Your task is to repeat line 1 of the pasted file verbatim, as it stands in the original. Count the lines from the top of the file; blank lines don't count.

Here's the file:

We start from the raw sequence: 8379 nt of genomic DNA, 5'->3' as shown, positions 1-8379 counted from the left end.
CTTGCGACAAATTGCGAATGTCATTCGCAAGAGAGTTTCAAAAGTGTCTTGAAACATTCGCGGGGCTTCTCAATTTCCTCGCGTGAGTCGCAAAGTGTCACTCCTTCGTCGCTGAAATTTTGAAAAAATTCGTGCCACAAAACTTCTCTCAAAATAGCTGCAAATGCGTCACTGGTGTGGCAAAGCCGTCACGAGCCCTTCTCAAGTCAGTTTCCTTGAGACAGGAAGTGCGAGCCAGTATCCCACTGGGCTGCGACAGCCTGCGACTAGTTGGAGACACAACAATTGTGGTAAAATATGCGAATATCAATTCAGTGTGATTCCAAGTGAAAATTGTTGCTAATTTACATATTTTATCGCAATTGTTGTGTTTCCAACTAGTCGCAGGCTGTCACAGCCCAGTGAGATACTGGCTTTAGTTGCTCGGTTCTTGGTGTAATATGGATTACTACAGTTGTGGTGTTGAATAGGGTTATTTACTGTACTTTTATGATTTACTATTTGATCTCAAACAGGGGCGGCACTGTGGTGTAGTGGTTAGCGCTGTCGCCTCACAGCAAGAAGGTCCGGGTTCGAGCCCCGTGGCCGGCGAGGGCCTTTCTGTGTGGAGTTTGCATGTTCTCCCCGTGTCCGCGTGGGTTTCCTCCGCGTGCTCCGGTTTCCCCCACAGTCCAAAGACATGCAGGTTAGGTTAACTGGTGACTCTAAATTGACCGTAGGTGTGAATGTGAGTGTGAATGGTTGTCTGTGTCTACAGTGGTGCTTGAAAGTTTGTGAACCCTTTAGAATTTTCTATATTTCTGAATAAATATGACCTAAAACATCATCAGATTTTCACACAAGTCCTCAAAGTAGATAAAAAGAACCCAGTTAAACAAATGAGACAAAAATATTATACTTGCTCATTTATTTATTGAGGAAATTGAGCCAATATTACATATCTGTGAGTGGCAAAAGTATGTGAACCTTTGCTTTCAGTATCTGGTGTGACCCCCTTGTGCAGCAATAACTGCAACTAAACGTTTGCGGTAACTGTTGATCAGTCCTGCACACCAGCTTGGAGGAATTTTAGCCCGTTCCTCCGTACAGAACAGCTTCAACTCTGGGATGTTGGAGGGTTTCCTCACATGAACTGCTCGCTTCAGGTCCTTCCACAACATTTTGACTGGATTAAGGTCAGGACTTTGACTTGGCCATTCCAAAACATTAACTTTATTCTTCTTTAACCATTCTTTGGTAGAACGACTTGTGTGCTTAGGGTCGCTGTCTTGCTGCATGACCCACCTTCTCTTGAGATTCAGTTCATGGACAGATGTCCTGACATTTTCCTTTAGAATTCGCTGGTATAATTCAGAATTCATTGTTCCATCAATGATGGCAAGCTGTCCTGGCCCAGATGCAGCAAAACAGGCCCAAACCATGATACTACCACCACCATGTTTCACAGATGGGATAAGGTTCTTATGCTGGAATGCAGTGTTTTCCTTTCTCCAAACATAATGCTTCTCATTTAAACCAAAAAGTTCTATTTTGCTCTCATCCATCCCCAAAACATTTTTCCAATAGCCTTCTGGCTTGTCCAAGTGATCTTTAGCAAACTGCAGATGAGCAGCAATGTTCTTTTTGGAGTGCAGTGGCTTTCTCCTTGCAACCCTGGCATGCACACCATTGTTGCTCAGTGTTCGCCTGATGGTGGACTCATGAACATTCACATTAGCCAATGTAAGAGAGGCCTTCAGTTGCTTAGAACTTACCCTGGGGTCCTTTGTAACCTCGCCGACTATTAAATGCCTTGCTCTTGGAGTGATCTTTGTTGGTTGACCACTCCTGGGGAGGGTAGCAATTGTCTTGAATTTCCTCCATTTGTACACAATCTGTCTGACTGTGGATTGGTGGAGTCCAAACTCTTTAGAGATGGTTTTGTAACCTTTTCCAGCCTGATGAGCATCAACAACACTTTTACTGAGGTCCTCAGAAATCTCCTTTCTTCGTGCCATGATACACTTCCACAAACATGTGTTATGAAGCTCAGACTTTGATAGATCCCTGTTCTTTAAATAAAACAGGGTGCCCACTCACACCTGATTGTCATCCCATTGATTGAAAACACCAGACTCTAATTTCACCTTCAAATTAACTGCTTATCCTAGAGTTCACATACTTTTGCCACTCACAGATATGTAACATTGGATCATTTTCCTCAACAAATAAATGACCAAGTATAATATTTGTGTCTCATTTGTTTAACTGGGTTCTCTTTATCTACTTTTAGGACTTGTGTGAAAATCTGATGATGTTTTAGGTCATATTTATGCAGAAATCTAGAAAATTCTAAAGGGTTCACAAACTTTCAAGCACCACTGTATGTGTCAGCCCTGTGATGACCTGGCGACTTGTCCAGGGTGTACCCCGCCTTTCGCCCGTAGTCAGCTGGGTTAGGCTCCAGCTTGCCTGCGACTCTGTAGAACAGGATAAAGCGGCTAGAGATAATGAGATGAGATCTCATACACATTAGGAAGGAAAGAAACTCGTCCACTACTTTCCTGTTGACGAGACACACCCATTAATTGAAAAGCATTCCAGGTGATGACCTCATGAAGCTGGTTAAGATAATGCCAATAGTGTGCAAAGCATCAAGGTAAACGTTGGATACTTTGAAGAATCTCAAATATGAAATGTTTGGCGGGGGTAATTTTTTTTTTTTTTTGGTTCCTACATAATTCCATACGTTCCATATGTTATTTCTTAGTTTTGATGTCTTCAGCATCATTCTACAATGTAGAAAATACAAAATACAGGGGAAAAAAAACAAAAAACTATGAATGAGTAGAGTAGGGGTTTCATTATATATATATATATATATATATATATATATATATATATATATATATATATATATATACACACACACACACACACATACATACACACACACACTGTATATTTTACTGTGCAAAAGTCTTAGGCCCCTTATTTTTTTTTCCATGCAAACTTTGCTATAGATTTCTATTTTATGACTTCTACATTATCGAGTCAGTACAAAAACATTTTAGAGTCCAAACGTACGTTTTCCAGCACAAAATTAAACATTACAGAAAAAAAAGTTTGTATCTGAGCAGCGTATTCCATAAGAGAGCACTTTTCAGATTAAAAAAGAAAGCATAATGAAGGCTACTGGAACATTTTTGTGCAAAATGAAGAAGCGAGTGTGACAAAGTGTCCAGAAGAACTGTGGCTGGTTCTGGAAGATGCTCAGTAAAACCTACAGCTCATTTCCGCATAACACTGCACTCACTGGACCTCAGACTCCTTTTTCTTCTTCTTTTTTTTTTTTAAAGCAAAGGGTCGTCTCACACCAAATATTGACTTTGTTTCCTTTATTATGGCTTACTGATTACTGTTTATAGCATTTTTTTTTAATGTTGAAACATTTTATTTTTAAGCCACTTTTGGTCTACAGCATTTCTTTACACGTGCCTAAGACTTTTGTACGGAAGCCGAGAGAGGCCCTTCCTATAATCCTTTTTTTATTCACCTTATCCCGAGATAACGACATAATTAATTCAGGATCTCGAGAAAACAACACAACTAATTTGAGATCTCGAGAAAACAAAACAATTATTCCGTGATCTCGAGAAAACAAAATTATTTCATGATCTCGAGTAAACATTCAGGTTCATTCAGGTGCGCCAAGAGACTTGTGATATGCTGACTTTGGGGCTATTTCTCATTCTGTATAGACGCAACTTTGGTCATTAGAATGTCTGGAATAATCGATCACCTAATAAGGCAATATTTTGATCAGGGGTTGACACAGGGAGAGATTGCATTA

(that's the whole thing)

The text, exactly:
We start from the raw sequence: 8379 nt of genomic DNA, 5'->3' as shown, positions 1-8379 counted from the left end.